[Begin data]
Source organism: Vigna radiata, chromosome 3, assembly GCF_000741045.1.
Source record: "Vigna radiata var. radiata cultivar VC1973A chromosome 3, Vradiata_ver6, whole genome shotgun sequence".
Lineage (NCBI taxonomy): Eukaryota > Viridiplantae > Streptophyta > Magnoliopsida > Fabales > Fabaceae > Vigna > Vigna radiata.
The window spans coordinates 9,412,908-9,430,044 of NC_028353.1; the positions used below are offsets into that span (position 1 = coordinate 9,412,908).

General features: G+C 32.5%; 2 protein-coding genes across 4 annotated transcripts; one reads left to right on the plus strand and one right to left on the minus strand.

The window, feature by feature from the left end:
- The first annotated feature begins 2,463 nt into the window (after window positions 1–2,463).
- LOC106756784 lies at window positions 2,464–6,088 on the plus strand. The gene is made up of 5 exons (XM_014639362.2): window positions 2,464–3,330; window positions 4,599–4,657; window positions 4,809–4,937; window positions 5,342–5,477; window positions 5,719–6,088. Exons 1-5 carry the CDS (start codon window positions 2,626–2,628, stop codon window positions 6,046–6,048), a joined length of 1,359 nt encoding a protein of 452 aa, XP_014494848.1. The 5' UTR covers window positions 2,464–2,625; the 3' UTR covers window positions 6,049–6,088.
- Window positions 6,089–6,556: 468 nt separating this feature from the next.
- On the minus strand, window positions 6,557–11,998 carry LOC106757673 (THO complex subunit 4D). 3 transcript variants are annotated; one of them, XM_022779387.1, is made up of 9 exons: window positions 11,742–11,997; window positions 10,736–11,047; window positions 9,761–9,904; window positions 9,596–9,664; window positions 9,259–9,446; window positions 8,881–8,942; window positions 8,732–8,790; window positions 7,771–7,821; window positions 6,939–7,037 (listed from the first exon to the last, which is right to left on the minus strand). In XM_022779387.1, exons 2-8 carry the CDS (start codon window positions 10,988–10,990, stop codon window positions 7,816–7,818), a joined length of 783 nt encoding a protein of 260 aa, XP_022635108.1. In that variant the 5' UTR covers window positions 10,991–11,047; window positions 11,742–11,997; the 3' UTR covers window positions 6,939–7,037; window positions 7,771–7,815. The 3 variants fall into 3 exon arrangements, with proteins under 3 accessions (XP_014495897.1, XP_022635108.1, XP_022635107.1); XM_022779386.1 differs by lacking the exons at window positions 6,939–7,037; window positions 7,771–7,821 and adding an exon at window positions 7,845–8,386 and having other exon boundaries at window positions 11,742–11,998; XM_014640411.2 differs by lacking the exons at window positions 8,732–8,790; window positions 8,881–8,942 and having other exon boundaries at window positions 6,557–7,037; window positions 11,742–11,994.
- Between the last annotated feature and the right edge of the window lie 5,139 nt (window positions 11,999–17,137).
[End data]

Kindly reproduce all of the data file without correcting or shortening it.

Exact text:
Source organism: Vigna radiata, chromosome 3, assembly GCF_000741045.1.
Source record: "Vigna radiata var. radiata cultivar VC1973A chromosome 3, Vradiata_ver6, whole genome shotgun sequence".
Lineage (NCBI taxonomy): Eukaryota > Viridiplantae > Streptophyta > Magnoliopsida > Fabales > Fabaceae > Vigna > Vigna radiata.
The window spans coordinates 9,412,908-9,430,044 of NC_028353.1; the positions used below are offsets into that span (position 1 = coordinate 9,412,908).

General features: G+C 32.5%; 2 protein-coding genes across 4 annotated transcripts; one reads left to right on the plus strand and one right to left on the minus strand.

The window, feature by feature from the left end:
- The first annotated feature begins 2,463 nt into the window (after window positions 1–2,463).
- LOC106756784 lies at window positions 2,464–6,088 on the plus strand. The gene is made up of 5 exons (XM_014639362.2): window positions 2,464–3,330; window positions 4,599–4,657; window positions 4,809–4,937; window positions 5,342–5,477; window positions 5,719–6,088. Exons 1-5 carry the CDS (start codon window positions 2,626–2,628, stop codon window positions 6,046–6,048), a joined length of 1,359 nt encoding a protein of 452 aa, XP_014494848.1. The 5' UTR covers window positions 2,464–2,625; the 3' UTR covers window positions 6,049–6,088.
- Window positions 6,089–6,556: 468 nt separating this feature from the next.
- On the minus strand, window positions 6,557–11,998 carry LOC106757673 (THO complex subunit 4D). 3 transcript variants are annotated; one of them, XM_022779387.1, is made up of 9 exons: window positions 11,742–11,997; window positions 10,736–11,047; window positions 9,761–9,904; window positions 9,596–9,664; window positions 9,259–9,446; window positions 8,881–8,942; window positions 8,732–8,790; window positions 7,771–7,821; window positions 6,939–7,037 (listed from the first exon to the last, which is right to left on the minus strand). In XM_022779387.1, exons 2-8 carry the CDS (start codon window positions 10,988–10,990, stop codon window positions 7,816–7,818), a joined length of 783 nt encoding a protein of 260 aa, XP_022635108.1. In that variant the 5' UTR covers window positions 10,991–11,047; window positions 11,742–11,997; the 3' UTR covers window positions 6,939–7,037; window positions 7,771–7,815. The 3 variants fall into 3 exon arrangements, with proteins under 3 accessions (XP_014495897.1, XP_022635108.1, XP_022635107.1); XM_022779386.1 differs by lacking the exons at window positions 6,939–7,037; window positions 7,771–7,821 and adding an exon at window positions 7,845–8,386 and having other exon boundaries at window positions 11,742–11,998; XM_014640411.2 differs by lacking the exons at window positions 8,732–8,790; window positions 8,881–8,942 and having other exon boundaries at window positions 6,557–7,037; window positions 11,742–11,994.
- Between the last annotated feature and the right edge of the window lie 5,139 nt (window positions 11,999–17,137).